Art knows no zero point. It has no concept of an outside place, no indefinite expression; it is impossible to represent ‘nothing’. French cultural theorist Roland Barthes was the first to point this out. According to Barthes, every work carries with it the illusions of the culture in which it was made. The mesh of everyday myths is unavoidable; art history’s thicket of codes impenetrable. But for all its impossibility, the desire for this kind of zero point, the yearning to see without codes and connotations, remains essential. We all long for it. Astonishingly, the works of young Cologne artists Michail Pirgelis and David Ostrowski diligently strive toward this precise way of seeing. The sculptor and painter have been close friends since attending the Kunstakademie Düsseldorf, where they studied under Albert Oehlen and Rosemarie Trockel. Though their projects could hardly be more different, they are pursuing a similar artistic vision. In this sense, the succinct, ironic title of the exhibition Nothing Happened could also be understood as a programmatic, shared objective. Both artists try to explore the ‘zero point’ of art while completely aware of the futility. They seem to ask what would happen if nothing had happened, and raise the almost heretical question of whether it would be possible to start over from scratch.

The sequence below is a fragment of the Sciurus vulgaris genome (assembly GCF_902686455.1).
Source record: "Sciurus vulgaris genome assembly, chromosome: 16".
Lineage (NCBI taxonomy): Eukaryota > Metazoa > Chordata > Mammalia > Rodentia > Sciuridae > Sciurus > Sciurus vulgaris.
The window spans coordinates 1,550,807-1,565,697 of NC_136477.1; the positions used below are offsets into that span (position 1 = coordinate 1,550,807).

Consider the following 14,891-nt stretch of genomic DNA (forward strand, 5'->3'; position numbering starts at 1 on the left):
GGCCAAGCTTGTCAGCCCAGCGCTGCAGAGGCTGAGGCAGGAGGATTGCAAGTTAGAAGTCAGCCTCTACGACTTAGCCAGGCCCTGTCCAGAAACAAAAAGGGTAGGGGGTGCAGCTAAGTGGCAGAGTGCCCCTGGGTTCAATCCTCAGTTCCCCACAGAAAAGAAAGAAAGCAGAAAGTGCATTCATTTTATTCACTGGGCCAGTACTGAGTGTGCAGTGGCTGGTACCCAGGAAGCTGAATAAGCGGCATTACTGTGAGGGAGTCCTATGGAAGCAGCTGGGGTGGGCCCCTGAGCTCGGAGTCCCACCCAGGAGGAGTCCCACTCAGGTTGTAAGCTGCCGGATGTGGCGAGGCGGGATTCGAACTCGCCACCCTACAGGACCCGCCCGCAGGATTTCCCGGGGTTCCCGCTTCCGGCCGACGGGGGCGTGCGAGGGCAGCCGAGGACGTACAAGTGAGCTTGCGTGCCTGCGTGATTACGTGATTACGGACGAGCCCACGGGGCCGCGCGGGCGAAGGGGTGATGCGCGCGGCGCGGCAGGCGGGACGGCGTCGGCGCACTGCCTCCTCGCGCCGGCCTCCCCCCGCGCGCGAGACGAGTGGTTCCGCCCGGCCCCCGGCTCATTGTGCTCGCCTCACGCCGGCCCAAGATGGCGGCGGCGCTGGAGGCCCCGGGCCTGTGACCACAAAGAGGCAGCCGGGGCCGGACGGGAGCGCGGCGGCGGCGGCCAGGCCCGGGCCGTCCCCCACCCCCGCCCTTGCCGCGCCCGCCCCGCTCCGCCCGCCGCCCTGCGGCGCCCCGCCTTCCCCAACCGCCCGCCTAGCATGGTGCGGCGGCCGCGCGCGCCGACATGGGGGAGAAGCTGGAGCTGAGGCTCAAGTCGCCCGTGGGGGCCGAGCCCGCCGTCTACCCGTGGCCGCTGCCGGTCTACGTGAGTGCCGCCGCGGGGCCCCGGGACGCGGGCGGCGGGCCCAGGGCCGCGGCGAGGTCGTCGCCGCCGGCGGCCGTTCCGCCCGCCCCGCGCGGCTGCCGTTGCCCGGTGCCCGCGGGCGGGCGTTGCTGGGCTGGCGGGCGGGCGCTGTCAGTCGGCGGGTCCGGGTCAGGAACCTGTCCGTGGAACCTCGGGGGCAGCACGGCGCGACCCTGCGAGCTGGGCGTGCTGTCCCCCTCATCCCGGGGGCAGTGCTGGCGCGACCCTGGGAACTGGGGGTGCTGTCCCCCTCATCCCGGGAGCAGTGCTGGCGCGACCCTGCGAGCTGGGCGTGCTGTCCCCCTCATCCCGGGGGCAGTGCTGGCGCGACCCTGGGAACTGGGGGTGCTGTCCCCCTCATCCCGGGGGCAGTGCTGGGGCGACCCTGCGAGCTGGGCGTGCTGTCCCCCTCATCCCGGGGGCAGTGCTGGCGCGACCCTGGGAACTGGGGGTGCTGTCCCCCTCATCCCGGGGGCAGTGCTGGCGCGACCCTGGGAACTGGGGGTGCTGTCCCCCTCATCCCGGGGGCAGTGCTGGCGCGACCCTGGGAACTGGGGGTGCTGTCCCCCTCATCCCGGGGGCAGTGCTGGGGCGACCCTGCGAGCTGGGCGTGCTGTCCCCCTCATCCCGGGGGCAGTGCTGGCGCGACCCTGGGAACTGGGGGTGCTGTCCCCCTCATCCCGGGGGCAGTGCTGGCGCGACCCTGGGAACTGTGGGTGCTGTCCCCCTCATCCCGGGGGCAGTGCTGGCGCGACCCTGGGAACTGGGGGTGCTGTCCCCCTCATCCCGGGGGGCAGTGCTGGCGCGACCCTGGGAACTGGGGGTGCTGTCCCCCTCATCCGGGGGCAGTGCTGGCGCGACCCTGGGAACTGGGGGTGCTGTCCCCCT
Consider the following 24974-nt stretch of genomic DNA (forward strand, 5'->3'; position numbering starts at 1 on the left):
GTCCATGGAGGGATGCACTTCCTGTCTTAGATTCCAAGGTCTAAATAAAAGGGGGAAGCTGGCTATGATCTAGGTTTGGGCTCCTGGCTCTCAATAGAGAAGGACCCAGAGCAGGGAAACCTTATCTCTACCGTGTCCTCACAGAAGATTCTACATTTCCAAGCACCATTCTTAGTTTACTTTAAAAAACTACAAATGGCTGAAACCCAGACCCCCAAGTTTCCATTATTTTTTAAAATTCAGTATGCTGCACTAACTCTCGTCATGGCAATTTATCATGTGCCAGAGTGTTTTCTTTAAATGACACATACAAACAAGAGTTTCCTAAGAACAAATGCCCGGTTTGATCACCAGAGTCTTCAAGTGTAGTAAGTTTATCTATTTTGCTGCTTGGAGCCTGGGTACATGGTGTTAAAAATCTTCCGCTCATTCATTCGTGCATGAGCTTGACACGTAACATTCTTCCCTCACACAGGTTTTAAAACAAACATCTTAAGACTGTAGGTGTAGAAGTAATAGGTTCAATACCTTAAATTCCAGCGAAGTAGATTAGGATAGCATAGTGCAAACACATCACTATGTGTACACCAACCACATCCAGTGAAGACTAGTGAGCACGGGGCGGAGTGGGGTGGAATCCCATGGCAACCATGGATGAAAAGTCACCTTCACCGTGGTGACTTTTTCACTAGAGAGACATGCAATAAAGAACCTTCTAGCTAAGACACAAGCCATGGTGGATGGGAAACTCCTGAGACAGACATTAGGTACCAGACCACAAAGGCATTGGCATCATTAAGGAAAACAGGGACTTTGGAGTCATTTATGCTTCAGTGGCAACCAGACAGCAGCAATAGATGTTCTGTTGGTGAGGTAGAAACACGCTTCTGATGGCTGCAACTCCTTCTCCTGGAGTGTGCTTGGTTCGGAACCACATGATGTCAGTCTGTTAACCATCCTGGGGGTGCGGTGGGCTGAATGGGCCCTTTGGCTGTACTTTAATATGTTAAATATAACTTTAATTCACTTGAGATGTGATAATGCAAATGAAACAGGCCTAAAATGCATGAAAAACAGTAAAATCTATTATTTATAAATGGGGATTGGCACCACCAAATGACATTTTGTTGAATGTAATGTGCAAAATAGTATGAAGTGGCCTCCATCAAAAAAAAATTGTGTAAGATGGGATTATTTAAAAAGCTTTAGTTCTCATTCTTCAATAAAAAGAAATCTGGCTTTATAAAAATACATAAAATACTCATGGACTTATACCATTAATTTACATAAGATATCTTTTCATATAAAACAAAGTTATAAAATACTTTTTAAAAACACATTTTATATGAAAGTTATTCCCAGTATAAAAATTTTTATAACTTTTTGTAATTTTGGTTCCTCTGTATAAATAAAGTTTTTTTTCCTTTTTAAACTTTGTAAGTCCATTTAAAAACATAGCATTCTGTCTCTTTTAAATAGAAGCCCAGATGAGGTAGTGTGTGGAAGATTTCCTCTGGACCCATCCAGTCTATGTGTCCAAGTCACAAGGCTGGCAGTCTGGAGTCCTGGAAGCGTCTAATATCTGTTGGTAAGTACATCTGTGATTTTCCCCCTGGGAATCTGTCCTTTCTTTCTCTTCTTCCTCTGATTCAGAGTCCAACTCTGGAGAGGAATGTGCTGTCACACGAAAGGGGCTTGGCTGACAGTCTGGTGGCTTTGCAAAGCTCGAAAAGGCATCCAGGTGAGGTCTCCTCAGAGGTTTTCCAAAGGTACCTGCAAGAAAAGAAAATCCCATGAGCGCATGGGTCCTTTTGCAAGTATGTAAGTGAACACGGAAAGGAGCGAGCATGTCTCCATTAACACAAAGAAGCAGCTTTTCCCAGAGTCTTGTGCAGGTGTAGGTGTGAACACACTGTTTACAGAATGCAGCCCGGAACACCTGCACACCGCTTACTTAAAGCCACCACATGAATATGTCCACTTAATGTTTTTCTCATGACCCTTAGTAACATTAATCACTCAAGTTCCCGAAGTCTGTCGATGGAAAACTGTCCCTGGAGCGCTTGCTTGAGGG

Michail Pirgelis’ works begin with materials from discarded aircraft, which he culls from airplane cemeteries in California and Arizona. Pirgelis alters these materials only minimally, leaving the painted surfaces on most of his objects as he found them. He is known to grind and polish select cut-outs, remove portions of lettering or uncover rivet lines, so the viewer essentially finds a surface marked by weather elements and traces of use, the sand, sun, and desert storms. They are complex aesthetic surfaces that bear a clear reference to painting. In a sense, these objects could also be read as ‘found abstraction’. Large-scale wall works like Second Chance (2016) or Neverending Story I (2014) have the look of heavy canvases, while the floor panels in works like Beer or Wine (2014) recall minimalistic sculptures. But for all the clear visual references, Pirgelis’ objects could hardly be a more radical undermining of these same art-historical traditions. None of his objects has the pristine, immaculate surface of a Donald Judd or Carl André. None of them is ‘invented’, ‘produced’ or even ‘commented upon’. They are not even readable as ready-mades, because it is impossible to see what the sculptures once were. The objects’ materials and existing forms have been completely stripped of their original purpose. Pirgelis’ works take viewers to the limits of their unconscious knowledge of what constitutes an object. They are sculptures that thwart their own objectivity, situating themselves on the brink of non-objecthood.